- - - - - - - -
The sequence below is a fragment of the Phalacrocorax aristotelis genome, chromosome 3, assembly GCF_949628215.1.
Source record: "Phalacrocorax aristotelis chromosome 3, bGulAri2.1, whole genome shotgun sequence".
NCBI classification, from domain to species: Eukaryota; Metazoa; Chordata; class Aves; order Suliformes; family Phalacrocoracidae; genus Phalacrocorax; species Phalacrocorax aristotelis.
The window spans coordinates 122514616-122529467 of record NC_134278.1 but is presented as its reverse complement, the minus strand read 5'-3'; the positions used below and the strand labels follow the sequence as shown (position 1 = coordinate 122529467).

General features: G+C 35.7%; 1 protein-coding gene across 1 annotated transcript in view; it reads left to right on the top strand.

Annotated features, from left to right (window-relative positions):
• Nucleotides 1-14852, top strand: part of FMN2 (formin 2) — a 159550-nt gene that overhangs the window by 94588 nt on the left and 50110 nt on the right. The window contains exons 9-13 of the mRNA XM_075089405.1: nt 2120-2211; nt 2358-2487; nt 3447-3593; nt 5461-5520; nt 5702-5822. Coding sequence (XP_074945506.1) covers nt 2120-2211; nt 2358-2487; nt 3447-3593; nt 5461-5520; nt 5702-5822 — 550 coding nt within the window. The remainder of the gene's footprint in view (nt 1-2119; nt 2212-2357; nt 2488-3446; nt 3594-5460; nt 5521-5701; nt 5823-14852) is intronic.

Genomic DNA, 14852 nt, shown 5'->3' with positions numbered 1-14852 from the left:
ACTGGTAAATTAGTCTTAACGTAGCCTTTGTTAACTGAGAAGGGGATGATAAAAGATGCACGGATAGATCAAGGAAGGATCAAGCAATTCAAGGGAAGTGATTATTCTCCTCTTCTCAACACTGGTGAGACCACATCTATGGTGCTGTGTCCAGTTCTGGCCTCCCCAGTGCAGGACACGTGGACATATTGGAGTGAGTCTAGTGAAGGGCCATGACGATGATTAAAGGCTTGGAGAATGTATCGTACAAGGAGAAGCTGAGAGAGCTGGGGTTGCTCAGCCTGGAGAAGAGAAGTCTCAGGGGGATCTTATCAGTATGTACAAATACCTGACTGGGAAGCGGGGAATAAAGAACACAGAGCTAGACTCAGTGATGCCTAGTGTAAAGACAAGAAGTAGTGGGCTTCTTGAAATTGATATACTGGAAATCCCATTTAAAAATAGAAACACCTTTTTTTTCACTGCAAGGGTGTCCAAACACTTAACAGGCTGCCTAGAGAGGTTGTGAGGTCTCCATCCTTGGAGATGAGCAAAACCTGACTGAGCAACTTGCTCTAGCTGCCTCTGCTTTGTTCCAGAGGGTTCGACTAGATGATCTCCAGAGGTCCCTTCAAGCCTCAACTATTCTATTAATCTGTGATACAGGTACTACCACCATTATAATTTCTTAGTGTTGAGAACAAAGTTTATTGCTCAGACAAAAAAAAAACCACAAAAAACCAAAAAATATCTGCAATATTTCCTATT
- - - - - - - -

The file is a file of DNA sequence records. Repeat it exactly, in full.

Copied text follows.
The sequence below is a fragment of the Phalacrocorax aristotelis genome, chromosome 3, assembly GCF_949628215.1.
Source record: "Phalacrocorax aristotelis chromosome 3, bGulAri2.1, whole genome shotgun sequence".
NCBI classification, from domain to species: Eukaryota; Metazoa; Chordata; class Aves; order Suliformes; family Phalacrocoracidae; genus Phalacrocorax; species Phalacrocorax aristotelis.
The window spans coordinates 122514616-122529467 of record NC_134278.1 but is presented as its reverse complement, the minus strand read 5'-3'; the positions used below and the strand labels follow the sequence as shown (position 1 = coordinate 122529467).

General features: G+C 35.7%; 1 protein-coding gene across 1 annotated transcript in view; it reads left to right on the top strand.

Annotated features, from left to right (window-relative positions):
• Nucleotides 1-14852, top strand: part of FMN2 (formin 2) — a 159550-nt gene that overhangs the window by 94588 nt on the left and 50110 nt on the right. The window contains exons 9-13 of the mRNA XM_075089405.1: nt 2120-2211; nt 2358-2487; nt 3447-3593; nt 5461-5520; nt 5702-5822. Coding sequence (XP_074945506.1) covers nt 2120-2211; nt 2358-2487; nt 3447-3593; nt 5461-5520; nt 5702-5822 — 550 coding nt within the window. The remainder of the gene's footprint in view (nt 1-2119; nt 2212-2357; nt 2488-3446; nt 3594-5460; nt 5521-5701; nt 5823-14852) is intronic.

Genomic DNA, 14852 nt, shown 5'->3' with positions numbered 1-14852 from the left:
ACTGGTAAATTAGTCTTAACGTAGCCTTTGTTAACTGAGAAGGGGATGATAAAAGATGCACGGATAGATCAAGGAAGGATCAAGCAATTCAAGGGAAGTGATTATTCTCCTCTTCTCAACACTGGTGAGACCACATCTATGGTGCTGTGTCCAGTTCTGGCCTCCCCAGTGCAGGACACGTGGACATATTGGAGTGAGTCTAGTGAAGGGCCATGACGATGATTAAAGGCTTGGAGAATGTATCGTACAAGGAGAAGCTGAGAGAGCTGGGGTTGCTCAGCCTGGAGAAGAGAAGTCTCAGGGGGATCTTATCAGTATGTACAAATACCTGACTGGGAAGCGGGGAATAAAGAACACAGAGCTAGACTCAGTGATGCCTAGTGTAAAGACAAGAAGTAGTGGGCTTCTTGAAATTGATATACTGGAAATCCCATTTAAAAATAGAAACACCTTTTTTTTCACTGCAAGGGTGTCCAAACACTTAACAGGCTGCCTAGAGAGGTTGTGAGGTCTCCATCCTTGGAGATGAGCAAAACCTGACTGAGCAACTTGCTCTAGCTGCCTCTGCTTTGTTCCAGAGGGTTCGACTAGATGATCTCCAGAGGTCCCTTCAAGCCTCAACTATTCTATTAATCTGTGATACAGGTACTACCACCATTATAATTTCTTAGTGTTGAGAACAAAGTTTATTGCTCAGACAAAAAAAAAACCACAAAAAACCAAAAAATATCTGCAATATTTCCTATT